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  10. > Is it not the case that we do remove Gm from
    > his H2 precisely by transforming H2 into the
    > logically equivalent H1?

    Sorry, I thought this was clear. I was asking whether the following conditional is true: if we transform H2 in H1, then Gm is removed. As Gm does not appear in the statement of H1, this is clearly the case. Unless more is said about "removing" and the like. That was part of my point on the relationship between the two examples.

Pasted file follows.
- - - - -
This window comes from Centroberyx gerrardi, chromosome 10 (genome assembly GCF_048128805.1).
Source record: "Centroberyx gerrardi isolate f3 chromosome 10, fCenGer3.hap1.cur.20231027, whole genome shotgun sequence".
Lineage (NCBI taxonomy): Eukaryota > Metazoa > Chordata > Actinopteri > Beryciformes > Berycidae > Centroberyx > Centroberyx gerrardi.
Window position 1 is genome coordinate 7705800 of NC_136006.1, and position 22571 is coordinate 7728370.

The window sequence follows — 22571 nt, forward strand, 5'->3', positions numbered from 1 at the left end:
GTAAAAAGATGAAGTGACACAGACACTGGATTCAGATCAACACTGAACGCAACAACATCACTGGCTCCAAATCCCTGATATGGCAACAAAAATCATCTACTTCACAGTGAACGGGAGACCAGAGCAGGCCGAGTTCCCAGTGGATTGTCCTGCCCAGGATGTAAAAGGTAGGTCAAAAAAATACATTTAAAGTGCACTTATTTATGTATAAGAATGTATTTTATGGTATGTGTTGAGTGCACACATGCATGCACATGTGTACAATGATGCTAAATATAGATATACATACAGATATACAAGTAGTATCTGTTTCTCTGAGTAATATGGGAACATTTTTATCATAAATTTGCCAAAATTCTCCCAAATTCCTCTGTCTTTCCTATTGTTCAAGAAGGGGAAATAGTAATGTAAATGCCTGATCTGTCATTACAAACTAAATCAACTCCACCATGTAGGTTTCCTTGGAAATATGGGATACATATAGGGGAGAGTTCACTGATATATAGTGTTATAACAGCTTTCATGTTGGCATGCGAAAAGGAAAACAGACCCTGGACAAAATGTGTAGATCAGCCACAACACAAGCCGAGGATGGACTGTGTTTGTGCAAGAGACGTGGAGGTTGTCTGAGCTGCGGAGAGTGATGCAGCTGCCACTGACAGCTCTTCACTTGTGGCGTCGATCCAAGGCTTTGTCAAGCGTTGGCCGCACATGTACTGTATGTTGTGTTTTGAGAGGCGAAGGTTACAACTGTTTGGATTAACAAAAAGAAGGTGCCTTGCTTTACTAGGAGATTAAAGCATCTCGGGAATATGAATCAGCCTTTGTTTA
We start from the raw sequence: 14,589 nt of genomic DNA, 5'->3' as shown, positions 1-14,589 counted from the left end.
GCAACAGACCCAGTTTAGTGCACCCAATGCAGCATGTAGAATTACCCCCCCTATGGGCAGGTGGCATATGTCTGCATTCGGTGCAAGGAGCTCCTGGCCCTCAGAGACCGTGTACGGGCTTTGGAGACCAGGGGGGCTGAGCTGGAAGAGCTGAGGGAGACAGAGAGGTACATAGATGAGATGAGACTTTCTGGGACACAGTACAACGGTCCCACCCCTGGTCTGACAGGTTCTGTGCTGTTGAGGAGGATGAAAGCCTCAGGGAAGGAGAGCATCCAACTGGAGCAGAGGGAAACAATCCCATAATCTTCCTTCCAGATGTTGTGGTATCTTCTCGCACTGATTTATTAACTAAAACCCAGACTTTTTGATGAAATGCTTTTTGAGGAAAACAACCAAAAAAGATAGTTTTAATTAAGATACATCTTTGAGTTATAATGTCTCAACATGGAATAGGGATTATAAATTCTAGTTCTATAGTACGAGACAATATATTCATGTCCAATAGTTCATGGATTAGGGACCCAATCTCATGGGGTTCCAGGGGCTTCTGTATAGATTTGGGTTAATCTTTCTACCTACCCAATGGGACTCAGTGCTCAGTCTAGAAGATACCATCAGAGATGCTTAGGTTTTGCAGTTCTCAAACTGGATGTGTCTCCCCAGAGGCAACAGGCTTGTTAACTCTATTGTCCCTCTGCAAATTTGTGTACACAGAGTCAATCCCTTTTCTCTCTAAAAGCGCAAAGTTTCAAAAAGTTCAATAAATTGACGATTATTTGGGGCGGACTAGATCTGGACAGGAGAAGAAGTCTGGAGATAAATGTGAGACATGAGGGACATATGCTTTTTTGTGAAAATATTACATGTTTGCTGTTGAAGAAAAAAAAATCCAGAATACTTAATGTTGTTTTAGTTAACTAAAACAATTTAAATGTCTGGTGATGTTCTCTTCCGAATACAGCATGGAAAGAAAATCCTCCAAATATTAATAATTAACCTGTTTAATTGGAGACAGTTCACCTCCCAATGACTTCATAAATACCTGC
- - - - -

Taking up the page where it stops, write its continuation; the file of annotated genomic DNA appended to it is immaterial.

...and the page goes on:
I did think it could advance the argument, but please do not waste any more of your time.

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  11. I have just seen that this idiotic blogging system removed all the negation signs from my last comment. Each case of (FmvGm) should have read (Fmv¬Gm).

    So it should be

    No. Removing Gm from H2 leaves (Fmv¬Gm)&Ax(Fx->Gx) (Removing M from N&M leaves N)

    (Fmv¬Gm)&Ax(Fx->Gx) does not entail Gm (Whereas N does entail M)

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  12. I've now found out (by it repeating when I tried to put in the following comment) what the problem is. It appears that if you write in Word and then paste it into the comment box the idiotic system removes all negations.